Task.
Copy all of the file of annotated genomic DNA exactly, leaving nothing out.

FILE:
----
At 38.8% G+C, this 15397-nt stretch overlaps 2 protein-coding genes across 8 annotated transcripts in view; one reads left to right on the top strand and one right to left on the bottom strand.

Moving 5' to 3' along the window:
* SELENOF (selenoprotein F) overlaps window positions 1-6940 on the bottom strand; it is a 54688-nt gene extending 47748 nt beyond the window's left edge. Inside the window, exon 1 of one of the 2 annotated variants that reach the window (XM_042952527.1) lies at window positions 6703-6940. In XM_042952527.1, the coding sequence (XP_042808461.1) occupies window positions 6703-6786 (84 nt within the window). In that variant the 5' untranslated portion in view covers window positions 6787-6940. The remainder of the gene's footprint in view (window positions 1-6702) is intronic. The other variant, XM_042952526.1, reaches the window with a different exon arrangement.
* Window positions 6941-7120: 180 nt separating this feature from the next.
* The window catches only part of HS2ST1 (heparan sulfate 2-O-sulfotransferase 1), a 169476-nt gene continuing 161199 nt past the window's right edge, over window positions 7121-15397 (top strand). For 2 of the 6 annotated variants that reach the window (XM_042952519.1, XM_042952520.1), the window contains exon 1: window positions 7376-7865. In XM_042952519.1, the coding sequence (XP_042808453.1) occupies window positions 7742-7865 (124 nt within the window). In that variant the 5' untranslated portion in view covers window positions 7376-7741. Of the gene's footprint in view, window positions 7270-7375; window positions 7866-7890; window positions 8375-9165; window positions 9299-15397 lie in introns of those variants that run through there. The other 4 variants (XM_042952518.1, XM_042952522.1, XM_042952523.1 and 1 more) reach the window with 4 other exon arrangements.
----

At 38.8% G+C, this 15397-nt stretch overlaps 2 protein-coding genes across 8 annotated transcripts in view; one reads left to right on the top strand and one right to left on the bottom strand.

Moving 5' to 3' along the window:
* SELENOF (selenoprotein F) overlaps window positions 1-6940 on the bottom strand; it is a 54688-nt gene extending 47748 nt beyond the window's left edge. Inside the window, exon 1 of one of the 2 annotated variants that reach the window (XM_042952527.1) lies at window positions 6703-6940. In XM_042952527.1, the coding sequence (XP_042808461.1) occupies window positions 6703-6786 (84 nt within the window). In that variant the 5' untranslated portion in view covers window positions 6787-6940. The remainder of the gene's footprint in view (window positions 1-6702) is intronic. The other variant, XM_042952526.1, reaches the window with a different exon arrangement.
* Window positions 6941-7120: 180 nt separating this feature from the next.
* The window catches only part of HS2ST1 (heparan sulfate 2-O-sulfotransferase 1), a 169476-nt gene continuing 161199 nt past the window's right edge, over window positions 7121-15397 (top strand). For 2 of the 6 annotated variants that reach the window (XM_042952519.1, XM_042952520.1), the window contains exon 1: window positions 7376-7865. In XM_042952519.1, the coding sequence (XP_042808453.1) occupies window positions 7742-7865 (124 nt within the window). In that variant the 5' untranslated portion in view covers window positions 7376-7741. Of the gene's footprint in view, window positions 7270-7375; window positions 7866-7890; window positions 8375-9165; window positions 9299-15397 lie in introns of those variants that run through there. The other 4 variants (XM_042952518.1, XM_042952522.1, XM_042952523.1 and 1 more) reach the window with 4 other exon arrangements.